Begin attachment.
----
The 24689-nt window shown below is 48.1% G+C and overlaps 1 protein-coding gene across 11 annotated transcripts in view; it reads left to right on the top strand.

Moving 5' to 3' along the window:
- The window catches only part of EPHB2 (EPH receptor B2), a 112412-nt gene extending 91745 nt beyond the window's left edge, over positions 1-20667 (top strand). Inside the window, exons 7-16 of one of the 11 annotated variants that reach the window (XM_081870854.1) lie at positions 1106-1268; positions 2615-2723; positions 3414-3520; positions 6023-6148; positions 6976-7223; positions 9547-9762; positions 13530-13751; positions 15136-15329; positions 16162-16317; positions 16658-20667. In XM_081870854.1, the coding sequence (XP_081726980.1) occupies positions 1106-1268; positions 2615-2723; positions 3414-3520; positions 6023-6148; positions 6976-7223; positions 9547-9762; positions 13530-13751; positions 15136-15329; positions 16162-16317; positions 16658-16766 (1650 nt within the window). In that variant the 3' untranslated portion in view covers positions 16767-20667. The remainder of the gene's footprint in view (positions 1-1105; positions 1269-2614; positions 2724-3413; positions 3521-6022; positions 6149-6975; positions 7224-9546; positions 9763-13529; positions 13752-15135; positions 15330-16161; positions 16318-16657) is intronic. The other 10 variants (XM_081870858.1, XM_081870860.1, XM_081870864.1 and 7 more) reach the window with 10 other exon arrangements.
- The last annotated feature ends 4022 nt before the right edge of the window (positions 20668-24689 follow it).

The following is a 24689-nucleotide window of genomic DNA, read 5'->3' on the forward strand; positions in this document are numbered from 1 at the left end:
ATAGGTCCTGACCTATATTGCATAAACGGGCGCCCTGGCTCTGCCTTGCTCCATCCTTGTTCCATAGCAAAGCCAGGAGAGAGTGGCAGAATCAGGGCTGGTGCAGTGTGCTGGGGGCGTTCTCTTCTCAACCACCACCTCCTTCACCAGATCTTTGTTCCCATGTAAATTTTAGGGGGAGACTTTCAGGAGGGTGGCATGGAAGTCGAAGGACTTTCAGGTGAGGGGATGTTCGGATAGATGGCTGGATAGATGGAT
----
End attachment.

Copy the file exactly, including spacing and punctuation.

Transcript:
The 24689-nt window shown below is 48.1% G+C and overlaps 1 protein-coding gene across 11 annotated transcripts in view; it reads left to right on the top strand.

Moving 5' to 3' along the window:
- The window catches only part of EPHB2 (EPH receptor B2), a 112412-nt gene extending 91745 nt beyond the window's left edge, over positions 1-20667 (top strand). Inside the window, exons 7-16 of one of the 11 annotated variants that reach the window (XM_081870854.1) lie at positions 1106-1268; positions 2615-2723; positions 3414-3520; positions 6023-6148; positions 6976-7223; positions 9547-9762; positions 13530-13751; positions 15136-15329; positions 16162-16317; positions 16658-20667. In XM_081870854.1, the coding sequence (XP_081726980.1) occupies positions 1106-1268; positions 2615-2723; positions 3414-3520; positions 6023-6148; positions 6976-7223; positions 9547-9762; positions 13530-13751; positions 15136-15329; positions 16162-16317; positions 16658-16766 (1650 nt within the window). In that variant the 3' untranslated portion in view covers positions 16767-20667. The remainder of the gene's footprint in view (positions 1-1105; positions 1269-2614; positions 2724-3413; positions 3521-6022; positions 6149-6975; positions 7224-9546; positions 9763-13529; positions 13752-15135; positions 15330-16161; positions 16318-16657) is intronic. The other 10 variants (XM_081870858.1, XM_081870860.1, XM_081870864.1 and 7 more) reach the window with 10 other exon arrangements.
- The last annotated feature ends 4022 nt before the right edge of the window (positions 20668-24689 follow it).

The following is a 24689-nucleotide window of genomic DNA, read 5'->3' on the forward strand; positions in this document are numbered from 1 at the left end:
ATAGGTCCTGACCTATATTGCATAAACGGGCGCCCTGGCTCTGCCTTGCTCCATCCTTGTTCCATAGCAAAGCCAGGAGAGAGTGGCAGAATCAGGGCTGGTGCAGTGTGCTGGGGGCGTTCTCTTCTCAACCACCACCTCCTTCACCAGATCTTTGTTCCCATGTAAATTTTAGGGGGAGACTTTCAGGAGGGTGGCATGGAAGTCGAAGGACTTTCAGGTGAGGGGATGTTCGGATAGATGGCTGGATAGATGGAT